Janet Evanovich's One for the Money

The remarkably prolific Janet Evanovich has written 41 books to date and is enormously popular with readers. According to USA Today, there are 30 million copies of her books in print. Evanovich began the Stephanie Plum series in 1994 with One for the Money, a novel that won the British Crime Writers Association’s award for best first novel. One for the Money was also named a New York Times Notable Book for 1994 and was chosen as one of the 100 Favorite Mystery Novels of the 20th Century.

This award-winning book is a combination mystery story and adventure novel. “What I really write,” says Evanovich, “is adventure stories – Indiana Jones in Trenton” (DeCandido 2001, 1629). Evanovich also blurs subgenre boundaries. DeCandido argues that “by taking freely from elements of romance, cozy, and noir, she’s created the heady attraction of Nancy Drew grown up” (2001, 1629).

One for the Money begins with Stephanie Plum – a laid-off lingerie buyer – taking a job as a bounty hunter in her cousin Vinnie’s bail bonding company. Her job is to apprehend Joe Morelli, a local vice cop who has been charged with murder. The job is especially challenging because Plum has had no training for it. The situation is also complicated by the fact that she has known Morelli since grade school.

An incredibly funny novel, One for the Money is written with great style, verve, and gusto. When we first meet Stephanie Plum, she has lost her job, sold most of her furniture to make ends meet, owes serious money to creditors, and has little hope of finding a good job. Even her car has been repossessed. Everything that can go wrong does, yet Plum faces these setbacks with humour, optimism, self-deprecation, and remarkable resiliency. When she finds only a bottle of beer and a few mouldy articles of food in her fridge, she wonders “if nine in the morning . . . [is] too early to drink beer. Of course in Moscow if would be four in the afternoon” (13).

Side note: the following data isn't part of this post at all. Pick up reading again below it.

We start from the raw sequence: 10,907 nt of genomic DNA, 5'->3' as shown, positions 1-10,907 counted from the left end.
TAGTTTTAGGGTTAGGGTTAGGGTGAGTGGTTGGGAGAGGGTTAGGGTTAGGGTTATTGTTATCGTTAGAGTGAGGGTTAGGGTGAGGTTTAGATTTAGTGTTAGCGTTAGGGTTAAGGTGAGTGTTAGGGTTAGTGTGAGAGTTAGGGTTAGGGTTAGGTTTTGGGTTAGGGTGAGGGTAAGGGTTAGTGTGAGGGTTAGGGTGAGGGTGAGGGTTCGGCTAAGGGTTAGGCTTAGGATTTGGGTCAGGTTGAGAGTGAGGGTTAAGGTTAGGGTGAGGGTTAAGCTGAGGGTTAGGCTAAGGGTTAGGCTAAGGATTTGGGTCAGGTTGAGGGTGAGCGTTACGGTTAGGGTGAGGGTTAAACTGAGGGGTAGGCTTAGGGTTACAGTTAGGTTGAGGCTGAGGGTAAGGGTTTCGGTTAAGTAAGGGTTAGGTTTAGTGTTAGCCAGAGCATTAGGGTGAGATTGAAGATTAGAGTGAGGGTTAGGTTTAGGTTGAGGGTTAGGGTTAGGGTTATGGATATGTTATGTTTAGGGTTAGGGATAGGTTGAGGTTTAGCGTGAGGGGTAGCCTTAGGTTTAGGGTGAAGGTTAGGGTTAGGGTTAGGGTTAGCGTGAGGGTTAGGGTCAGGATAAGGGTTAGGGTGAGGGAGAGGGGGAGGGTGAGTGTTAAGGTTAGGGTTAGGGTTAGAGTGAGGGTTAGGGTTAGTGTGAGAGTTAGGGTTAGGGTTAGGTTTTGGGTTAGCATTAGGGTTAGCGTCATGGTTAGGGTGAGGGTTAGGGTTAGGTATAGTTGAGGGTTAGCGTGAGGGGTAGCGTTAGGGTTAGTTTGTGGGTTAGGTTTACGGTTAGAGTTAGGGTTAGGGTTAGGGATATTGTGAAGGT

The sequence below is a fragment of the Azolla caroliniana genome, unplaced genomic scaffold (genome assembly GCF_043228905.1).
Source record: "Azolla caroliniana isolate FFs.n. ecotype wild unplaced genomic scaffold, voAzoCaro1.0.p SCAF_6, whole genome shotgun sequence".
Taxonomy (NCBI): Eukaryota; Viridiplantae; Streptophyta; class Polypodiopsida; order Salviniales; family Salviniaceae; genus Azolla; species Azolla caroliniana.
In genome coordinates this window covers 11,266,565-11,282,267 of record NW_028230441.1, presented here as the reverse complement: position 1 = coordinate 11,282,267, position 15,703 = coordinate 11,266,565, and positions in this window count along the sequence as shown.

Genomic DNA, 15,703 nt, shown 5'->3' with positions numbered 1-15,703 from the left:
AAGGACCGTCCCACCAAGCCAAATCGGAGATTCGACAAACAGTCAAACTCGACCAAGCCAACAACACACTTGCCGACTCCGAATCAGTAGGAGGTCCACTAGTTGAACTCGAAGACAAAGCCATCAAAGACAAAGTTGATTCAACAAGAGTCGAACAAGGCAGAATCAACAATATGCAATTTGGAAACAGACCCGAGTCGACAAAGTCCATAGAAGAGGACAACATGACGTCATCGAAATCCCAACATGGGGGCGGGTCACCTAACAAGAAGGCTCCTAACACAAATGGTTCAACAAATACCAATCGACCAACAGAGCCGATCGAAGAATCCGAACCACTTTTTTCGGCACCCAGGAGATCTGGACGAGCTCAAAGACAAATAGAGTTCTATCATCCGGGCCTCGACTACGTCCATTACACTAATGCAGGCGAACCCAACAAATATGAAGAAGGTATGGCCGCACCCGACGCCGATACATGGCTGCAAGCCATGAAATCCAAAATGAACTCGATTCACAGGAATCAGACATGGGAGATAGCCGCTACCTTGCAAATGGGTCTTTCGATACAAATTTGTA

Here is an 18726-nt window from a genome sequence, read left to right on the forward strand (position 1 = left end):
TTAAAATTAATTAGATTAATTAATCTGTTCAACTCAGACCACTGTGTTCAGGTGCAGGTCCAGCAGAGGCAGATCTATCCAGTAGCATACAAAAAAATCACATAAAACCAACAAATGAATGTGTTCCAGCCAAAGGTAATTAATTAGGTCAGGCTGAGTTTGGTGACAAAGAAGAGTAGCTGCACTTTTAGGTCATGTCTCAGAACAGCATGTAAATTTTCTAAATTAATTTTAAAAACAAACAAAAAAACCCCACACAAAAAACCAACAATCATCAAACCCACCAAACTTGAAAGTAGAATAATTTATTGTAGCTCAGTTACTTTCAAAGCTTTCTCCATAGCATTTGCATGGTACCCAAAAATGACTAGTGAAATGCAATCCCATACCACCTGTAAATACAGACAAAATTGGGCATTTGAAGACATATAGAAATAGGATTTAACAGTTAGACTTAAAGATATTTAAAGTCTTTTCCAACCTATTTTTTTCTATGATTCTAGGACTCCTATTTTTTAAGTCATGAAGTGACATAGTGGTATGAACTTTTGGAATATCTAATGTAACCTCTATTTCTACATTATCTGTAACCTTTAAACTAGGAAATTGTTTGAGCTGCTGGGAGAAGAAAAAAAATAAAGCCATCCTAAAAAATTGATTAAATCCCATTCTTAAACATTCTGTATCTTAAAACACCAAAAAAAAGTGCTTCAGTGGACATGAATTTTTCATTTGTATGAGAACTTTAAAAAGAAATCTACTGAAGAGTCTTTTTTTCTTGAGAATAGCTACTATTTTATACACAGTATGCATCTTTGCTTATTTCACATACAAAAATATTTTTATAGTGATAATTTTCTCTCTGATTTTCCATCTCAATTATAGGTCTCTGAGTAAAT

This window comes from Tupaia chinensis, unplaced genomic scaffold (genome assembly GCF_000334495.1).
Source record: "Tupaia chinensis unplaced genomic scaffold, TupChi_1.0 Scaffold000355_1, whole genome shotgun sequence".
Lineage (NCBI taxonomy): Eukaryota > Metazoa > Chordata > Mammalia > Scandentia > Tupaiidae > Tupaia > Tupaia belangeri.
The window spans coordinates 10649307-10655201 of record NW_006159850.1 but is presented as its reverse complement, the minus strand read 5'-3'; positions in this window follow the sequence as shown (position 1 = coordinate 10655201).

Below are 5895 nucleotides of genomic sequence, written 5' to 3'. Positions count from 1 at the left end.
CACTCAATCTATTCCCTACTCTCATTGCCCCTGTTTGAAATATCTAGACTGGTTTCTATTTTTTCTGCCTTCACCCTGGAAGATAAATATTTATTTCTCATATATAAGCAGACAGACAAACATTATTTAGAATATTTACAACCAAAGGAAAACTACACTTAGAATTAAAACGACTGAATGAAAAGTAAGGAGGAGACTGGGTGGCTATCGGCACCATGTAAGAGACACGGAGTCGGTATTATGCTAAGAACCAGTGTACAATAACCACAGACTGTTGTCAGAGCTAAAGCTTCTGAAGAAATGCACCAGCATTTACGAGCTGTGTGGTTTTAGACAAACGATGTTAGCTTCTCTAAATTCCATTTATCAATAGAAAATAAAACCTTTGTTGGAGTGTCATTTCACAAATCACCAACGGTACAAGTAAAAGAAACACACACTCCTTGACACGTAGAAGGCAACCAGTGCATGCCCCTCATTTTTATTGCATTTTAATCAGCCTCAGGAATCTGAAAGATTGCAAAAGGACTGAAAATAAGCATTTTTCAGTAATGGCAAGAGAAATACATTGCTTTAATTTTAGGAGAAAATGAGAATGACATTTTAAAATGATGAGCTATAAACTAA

Plum is a survivor par excellence. Evanovich told Publishers Weekly, “I try to give people a sense that there is goodness in all of us. I let them know that people aren’t perfect but, hey, if Stephanie Plum can get through a day, God, anybody could. She lets people know that if you just have some tenacity and a sense of humor you can be a survivor, too” (Cochran 2003, 40). Stephanie’s attitude towards life is both inspiring and infectious.

Plum faces a violent world but does not do so alone. She lives in an area of Trenton, New Jersey called “the burg,” a community of extended families and small-town values. As Plum admits, “There was safety here, along with love, and stability, and the comfort of ritual” (7). Evanovich’s description of life in the burg is heart-warming and funny. Plum’s match-making mother and feisty grandmother are irresistible characters.

Evanovich’s style of writing is animated and witty. With an ear for the perfect turn of phrase and an knack for recognizing life’s absurdities, she keeps her readers smiling in acknowledgement. One for the Money is lively, humorous, and just plain fun.

Cochran, Tracy. “Jersey Janet Takes on the World: The Creator of the Stephanie Plum Series Branches Out.” Publishers Weekly 250, no. 26 (June 30, 2003): 40.

DeCandido, Grace Anne A. “Story Behind the Story: Stephanie Plum as Indiana Jones.” The Booklist 97, no. 17 (May 1, 2001): 1629.

Evanovich, Janet. One for the Money. New York: St. Martin’s, 1994.